ISP iiNet's chief regulatory officer claims he did not read an Exetel blog post referred to him by a staffer because he did not think it would help iiNet respond to a letter from AFACT, the Federal Court heard today.
Cross-examination of iiNet's second witness - chief regulatory officer Steve Dalby - commenced approximately 90 minutes before the lunch break, in a civil case brought about by representatives of the film industry.
The film industry's lead barrister Tony Bannon alleged that Dalby's attention had been drawn to Exetel chief John Linton's blog post in an email from fellow iiNet compliance staffer Leroy Parkinson.
Parkinson was alleged to have been helping Dalby formulate a response to a letter received from the Australian Federation Against Copyright Theft alleging copyright infringements occurring on the iiNet network.
Bannon questioned whether Dalby thought the content of the blog post was "pertinent" to iiNet's own response to the AFACT letter.
Dalby agreed that Parkinson was suggesting to him that "what Exetel had to say about the matter was pertinent" in an email obtained by the film industry in discovery.
"[But] I didn't agree it was pertinent," Dalby said.
"I did not read it."
Pressed on why he did not read the blog, Dalby indicated he held "John Linton and his business in very low esteem.
"It's unlikely then and now I would read his blog."
"Not withstanding the man charged with assisting you with your response to the AFACT letter had identified the blog as being pertinent?" Bannon asked.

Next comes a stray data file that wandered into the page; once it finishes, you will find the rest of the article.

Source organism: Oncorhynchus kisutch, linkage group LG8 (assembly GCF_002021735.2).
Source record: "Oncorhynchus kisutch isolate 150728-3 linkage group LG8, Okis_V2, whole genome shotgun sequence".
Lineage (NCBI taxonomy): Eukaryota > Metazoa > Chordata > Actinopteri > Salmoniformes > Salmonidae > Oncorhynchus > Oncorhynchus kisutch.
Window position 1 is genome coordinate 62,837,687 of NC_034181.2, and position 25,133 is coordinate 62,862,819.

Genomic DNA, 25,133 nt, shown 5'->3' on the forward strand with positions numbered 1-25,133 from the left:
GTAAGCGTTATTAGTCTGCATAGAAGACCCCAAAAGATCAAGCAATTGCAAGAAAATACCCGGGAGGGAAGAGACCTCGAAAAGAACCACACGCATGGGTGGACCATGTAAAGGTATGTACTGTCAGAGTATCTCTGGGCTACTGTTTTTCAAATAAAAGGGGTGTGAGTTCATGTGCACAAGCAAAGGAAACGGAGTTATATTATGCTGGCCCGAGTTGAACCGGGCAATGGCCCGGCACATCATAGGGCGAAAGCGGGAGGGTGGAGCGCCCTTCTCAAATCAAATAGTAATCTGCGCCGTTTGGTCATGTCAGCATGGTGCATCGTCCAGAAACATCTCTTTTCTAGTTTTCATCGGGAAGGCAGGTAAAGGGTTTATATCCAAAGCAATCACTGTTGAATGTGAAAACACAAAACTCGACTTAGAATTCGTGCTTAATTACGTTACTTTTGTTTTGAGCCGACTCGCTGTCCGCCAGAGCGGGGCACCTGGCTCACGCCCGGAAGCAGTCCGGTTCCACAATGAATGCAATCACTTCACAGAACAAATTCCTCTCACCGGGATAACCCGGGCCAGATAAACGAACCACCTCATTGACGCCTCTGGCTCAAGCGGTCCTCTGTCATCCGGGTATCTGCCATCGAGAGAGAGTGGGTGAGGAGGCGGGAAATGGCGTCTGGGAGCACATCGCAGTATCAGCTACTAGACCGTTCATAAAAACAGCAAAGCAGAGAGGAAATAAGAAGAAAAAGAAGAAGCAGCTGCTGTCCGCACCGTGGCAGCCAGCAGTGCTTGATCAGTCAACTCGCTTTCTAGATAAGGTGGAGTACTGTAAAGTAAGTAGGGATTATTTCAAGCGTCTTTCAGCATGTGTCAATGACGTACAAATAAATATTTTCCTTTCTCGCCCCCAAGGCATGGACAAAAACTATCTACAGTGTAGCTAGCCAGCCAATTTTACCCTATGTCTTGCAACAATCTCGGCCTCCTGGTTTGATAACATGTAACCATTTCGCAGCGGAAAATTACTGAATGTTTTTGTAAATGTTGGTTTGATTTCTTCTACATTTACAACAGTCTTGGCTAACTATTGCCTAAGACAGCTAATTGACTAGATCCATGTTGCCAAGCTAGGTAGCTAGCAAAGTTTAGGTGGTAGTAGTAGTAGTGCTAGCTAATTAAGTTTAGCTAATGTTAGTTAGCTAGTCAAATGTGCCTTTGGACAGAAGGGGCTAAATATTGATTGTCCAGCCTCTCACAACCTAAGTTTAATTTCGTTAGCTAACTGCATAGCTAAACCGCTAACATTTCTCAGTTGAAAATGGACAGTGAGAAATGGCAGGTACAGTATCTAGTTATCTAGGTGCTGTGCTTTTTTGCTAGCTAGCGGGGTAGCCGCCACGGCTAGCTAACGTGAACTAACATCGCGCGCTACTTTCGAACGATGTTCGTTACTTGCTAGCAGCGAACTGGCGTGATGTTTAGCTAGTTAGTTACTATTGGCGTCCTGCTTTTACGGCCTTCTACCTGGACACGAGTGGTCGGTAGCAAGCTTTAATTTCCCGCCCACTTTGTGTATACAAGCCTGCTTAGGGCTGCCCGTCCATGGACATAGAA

"Not withstanding," Dalby replied.
Dalby repeatedly denied to the court that he had read the blog.
"You see, if you'd read that blog you couldn't honestly say to the court that you'd never heard of the concept of peers in relation to BitTorrent could you?" Bannon alleged, referring to a line in the blog post where Exetel's lawyer appeared to make an assumption about how the film industry investigators gathered their evidence.
"It's a hypothetical," Dalby responded. "I didn't read the blog.
Questioned further on the matter, he said: "I don't get my education on these matters from Exetel. I wouldn't ever seek to do so."
A different Exetel blog post was introduced into the case by the film industry on Tuesday as it quizzed the ISP's chief on the alleged difficulty of dealing with "emailed copyright infringement notices".
Dalby's cross-examination continues. You can follow the case in-full here. For a background on the case, click here.
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